A French Youngman: I Was Blessed to Find Islam

A French Youngman: I Was Blessed to Find Islam

Matthieu Cioccocini is a 22-year old French who became Muslim a few years ago.

Raised by a father who doesn’t believe in God, and a Catholic mother who doesn’t attend church regularly,  Matthieu didn’t receive any teachings about religion at the beginning.

The true beginning of learning about the religion was from his Muslim friends from Morocco, Turkey, Algeria and Tunisia.

Mathew started knowing more about Islam in a football match  from  a member of a Muslim da`wah group. This was the very beginning of an entirely new life as Muslim.

What exactly did  brother Matthieu learn about Islam? How does he see his life as Muslim? What are the challenges that he faces? Does he have a problem being French and Muslim? What is his advice for Muslims and non-Muslims?

In the video here brother Matthieu talks about that ……

Source: Islam True Religion TV

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I Have Been Blessed to Become Muslim

Islam has been described as being the religion of fitrah (the innate nature of all humans). It is not surprising, therefore, when we discover that Islam is being accepted as the only pure way of life a person can follow by millions of reverts around the world. Statistics show that out of every 5 who revert to Islam, 4 are females.

I Have Been Blessed to Become Muslim

I have been blessed to be one of those who have personally received the light and whose heart has been ordained to accept it.

This blows away the false concept that Islam is a repressive religion for women. The following is one account of a sister who submitted to Allah as her Lord, took Islam as her religion, and Muhammad (peace be upon him) as her Messenger.

I have always, since developing an ability to think deeply, believed in the existence of a single Creator, on Whom everything that exists is dependent.

Though my parents are Buddhist, from the age of 13, to this Creator, I have steadfastly prayed and yielded guidance from every day that I can remember. Yet, being schooled within a Christian environment, I naturally identified myself as a Christian.

Faulty Knowledge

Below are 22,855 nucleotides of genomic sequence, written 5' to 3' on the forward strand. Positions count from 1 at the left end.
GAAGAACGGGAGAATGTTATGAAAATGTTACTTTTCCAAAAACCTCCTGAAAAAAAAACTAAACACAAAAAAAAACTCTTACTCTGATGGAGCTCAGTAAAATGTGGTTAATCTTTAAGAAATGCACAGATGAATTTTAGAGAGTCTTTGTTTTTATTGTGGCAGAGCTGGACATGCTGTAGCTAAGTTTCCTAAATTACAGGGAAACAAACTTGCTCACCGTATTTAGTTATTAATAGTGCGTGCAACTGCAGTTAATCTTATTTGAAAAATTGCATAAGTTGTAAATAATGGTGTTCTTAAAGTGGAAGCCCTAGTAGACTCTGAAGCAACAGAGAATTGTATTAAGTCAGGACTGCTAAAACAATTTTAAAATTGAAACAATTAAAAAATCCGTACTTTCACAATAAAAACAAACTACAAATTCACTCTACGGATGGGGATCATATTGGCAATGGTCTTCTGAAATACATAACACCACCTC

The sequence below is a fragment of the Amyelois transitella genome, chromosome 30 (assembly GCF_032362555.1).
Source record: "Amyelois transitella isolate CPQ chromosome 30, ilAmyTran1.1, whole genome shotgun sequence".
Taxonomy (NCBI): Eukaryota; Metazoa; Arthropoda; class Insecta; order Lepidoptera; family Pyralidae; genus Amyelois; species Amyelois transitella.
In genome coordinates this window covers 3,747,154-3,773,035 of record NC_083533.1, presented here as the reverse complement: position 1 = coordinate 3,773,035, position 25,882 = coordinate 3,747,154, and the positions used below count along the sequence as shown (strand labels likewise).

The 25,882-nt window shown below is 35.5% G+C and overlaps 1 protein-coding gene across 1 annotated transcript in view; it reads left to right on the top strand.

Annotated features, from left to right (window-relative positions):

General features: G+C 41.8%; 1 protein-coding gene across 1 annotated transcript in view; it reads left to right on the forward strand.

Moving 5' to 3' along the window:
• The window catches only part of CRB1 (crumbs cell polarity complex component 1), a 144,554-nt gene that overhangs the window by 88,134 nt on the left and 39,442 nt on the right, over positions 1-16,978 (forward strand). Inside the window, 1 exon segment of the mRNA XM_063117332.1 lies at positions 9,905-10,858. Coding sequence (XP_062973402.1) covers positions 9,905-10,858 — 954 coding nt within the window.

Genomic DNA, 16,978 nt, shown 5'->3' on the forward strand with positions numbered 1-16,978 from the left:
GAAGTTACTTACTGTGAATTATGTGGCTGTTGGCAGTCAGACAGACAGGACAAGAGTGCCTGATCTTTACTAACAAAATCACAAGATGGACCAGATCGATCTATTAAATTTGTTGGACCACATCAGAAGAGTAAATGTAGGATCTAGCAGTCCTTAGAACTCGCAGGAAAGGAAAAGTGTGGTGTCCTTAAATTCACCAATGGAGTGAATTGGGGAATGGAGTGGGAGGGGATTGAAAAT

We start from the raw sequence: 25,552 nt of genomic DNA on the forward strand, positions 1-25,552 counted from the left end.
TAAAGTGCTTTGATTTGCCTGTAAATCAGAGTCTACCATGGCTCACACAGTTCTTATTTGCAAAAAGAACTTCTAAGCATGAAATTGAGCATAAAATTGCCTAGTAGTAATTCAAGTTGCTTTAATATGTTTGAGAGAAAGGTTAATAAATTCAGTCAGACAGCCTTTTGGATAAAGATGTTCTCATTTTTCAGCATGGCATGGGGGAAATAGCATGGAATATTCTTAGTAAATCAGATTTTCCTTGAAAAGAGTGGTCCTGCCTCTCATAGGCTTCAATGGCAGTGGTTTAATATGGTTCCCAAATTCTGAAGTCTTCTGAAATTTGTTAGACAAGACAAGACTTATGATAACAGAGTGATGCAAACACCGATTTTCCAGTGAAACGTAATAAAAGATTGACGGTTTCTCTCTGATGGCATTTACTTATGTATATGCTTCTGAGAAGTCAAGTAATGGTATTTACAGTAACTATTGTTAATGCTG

Sadly, my knowledge of Islam was minimal. I perceived it as a bizarre religion, limited to only a few underdeveloped nations, most of which were in the Middle East, and which endorsed an astoundingly suppressive lifestyle, particularly for women.

Muslim women, I presumed, were considered inferior – a passive domestic slave, bashed often and forced to compete among four for her husband’s affections, which he could withhold from them all if he wanted to.

The majority of these ideas I developed from hearsay, interactions with others I assumed knew what they were talking about and a few documentaries on Iran and Saudi Arabia I watched on television.

Direct Contact

As I entered university nearly three years ago, I came into contact with quite a number of Muslim students from various backgrounds.

Strangely enough, even to myself, I was drawn to them and developed a curious inclination to learn and understand more about their religion. I observed how content they seemed and was very impressed by their openness and warmth towards myself and each other, but more importantly with their pride in belonging to a religion which holds many negative connotations.

I gradually became fascinated with Islam, and through a process of education, developed a greater respect for it than even my beloved Christianity. I was stunned at how wrong my previous conception had been and became particularly overwhelmed at the tremendous entitlements, equality and acknowledgment Islam provided for women. I realized the reality of the Islamic lifestyle and the truth concerning that feeble American innovation termed “Islamic fundamentalism”.

Is it said that any person who possesses the faulty of reason and an open mind should recognize logic and truth when he/she encounters it, and so it was in my case.

More and more, literature, signs and evidence were revealed to me, and more and more, my intellect was stimulated and my heart, warmed. I wanted to know everything about Islam and felt already a sense of brotherhood with and belonging among its followers.

Balanced Life

What impressed me the most was how practical Islam is – how it encompasses a rule and a lesson for almost every facet of living. And by the sheer grace of God, I at last understood the faults of Christian theology and of the concepts I had previously accepted unquestioningly.

At midday, on August 4th, 1994, before over 20 witnesses, I recited the Shahadah and became an official Muslim.

I shall never forget the bliss of that day and how much my life has turned around in only a year’s time.

Difficulties Facing the New Muslim

I have often been asked what it is like to be a revert and of the difficulties I must endure. Though I do not wish to dwell on this topic, as pity is not my priority, I shall give some examples of what I have been through.

The period up till the end of Ramadan was, by far, the hardest to get through. Family disputes took place almost daily; I was showered with verbal abuse, ridicule and threats. On many occasions, my room was physically torn apart, books mysteriously disappeared and slanderous phone messages were sent to my friends and their parents.